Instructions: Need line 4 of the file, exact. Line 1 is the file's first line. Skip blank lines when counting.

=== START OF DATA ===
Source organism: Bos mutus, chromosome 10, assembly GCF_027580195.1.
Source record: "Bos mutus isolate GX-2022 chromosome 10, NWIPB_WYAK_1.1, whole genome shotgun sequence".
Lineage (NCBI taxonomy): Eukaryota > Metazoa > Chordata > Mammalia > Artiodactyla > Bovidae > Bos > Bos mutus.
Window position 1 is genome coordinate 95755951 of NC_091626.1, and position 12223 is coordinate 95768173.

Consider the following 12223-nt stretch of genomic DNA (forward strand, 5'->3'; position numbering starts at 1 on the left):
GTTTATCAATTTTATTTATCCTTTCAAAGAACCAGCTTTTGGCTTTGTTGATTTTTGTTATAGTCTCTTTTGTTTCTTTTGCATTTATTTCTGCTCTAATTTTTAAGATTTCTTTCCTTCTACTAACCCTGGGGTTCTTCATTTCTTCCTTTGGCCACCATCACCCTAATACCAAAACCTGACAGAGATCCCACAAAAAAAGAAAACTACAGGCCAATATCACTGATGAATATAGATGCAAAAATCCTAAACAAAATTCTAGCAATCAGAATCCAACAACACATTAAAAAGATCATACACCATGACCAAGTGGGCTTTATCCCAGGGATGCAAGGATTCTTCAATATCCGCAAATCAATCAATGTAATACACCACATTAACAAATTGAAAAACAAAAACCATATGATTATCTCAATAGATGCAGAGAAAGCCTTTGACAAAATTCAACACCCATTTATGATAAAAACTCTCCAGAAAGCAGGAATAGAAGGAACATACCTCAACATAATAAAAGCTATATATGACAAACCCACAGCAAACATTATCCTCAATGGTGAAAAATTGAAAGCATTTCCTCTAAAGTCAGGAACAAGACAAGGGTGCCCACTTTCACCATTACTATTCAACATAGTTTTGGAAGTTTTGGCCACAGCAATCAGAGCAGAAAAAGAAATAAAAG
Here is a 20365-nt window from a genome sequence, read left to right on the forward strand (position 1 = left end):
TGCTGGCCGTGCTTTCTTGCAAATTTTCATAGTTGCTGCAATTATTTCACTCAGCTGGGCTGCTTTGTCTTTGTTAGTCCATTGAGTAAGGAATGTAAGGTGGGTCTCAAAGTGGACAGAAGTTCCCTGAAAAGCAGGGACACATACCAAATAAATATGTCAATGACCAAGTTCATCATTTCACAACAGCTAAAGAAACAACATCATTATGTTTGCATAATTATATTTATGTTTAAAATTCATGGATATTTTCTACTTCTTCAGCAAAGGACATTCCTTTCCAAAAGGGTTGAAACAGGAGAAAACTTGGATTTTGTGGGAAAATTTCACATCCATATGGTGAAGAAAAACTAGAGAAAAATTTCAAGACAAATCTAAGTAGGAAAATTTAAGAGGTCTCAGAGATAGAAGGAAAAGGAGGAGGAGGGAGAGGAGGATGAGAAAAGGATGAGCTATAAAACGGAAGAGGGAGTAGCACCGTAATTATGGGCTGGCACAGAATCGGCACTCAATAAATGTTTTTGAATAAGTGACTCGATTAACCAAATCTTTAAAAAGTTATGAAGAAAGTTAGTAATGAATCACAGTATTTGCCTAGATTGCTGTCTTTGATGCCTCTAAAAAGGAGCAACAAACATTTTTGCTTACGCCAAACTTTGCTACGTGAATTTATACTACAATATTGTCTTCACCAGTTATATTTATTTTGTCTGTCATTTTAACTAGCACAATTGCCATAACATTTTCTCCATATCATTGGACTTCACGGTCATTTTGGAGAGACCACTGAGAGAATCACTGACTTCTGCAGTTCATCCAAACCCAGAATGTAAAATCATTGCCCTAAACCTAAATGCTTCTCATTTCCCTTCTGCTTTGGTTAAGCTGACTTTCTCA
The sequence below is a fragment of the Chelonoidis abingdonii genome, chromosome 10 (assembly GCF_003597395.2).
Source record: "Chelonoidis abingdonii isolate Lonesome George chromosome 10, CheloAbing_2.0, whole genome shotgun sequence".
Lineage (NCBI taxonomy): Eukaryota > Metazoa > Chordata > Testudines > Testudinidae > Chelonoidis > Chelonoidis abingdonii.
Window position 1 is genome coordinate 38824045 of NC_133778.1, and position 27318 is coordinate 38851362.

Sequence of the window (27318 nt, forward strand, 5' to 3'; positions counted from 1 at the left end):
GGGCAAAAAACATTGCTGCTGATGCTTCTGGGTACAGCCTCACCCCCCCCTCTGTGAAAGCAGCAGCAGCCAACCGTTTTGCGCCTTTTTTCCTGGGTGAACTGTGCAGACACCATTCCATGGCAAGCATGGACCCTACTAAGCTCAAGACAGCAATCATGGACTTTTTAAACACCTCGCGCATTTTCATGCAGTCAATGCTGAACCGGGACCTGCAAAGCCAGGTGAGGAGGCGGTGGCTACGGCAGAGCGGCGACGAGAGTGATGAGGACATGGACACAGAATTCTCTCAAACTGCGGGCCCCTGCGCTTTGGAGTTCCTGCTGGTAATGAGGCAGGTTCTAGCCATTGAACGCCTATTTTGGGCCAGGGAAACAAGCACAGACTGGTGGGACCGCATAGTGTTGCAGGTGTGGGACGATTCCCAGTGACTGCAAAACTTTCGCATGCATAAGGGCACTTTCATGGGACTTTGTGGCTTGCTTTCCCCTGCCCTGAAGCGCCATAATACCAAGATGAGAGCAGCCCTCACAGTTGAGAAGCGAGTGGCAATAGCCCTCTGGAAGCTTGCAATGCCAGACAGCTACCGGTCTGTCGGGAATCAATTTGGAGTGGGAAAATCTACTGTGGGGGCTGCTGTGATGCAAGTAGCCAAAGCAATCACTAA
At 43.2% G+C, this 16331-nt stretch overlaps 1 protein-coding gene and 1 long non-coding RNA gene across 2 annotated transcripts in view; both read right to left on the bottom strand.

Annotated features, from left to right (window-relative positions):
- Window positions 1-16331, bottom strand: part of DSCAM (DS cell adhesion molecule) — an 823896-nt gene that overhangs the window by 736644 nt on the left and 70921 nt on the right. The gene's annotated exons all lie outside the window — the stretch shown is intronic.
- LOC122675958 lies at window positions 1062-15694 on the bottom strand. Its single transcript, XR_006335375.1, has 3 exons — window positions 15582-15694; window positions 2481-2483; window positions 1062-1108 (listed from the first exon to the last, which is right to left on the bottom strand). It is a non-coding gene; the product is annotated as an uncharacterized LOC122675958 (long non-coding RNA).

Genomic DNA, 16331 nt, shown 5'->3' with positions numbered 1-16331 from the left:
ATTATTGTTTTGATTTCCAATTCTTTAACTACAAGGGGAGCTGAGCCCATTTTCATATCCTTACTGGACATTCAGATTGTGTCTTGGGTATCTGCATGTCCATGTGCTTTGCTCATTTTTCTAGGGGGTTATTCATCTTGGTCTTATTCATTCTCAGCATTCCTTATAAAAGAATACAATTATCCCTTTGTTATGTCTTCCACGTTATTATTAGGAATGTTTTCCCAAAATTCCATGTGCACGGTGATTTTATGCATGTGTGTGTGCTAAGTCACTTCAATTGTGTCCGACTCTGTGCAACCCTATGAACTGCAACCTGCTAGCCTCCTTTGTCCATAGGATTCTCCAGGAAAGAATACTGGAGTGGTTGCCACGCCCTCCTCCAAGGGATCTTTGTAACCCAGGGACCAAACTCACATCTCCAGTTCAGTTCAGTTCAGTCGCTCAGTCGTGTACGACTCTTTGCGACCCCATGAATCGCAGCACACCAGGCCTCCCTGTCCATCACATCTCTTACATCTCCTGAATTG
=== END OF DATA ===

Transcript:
Window position 1 is genome coordinate 95755951 of NC_091626.1, and position 12223 is coordinate 95768173.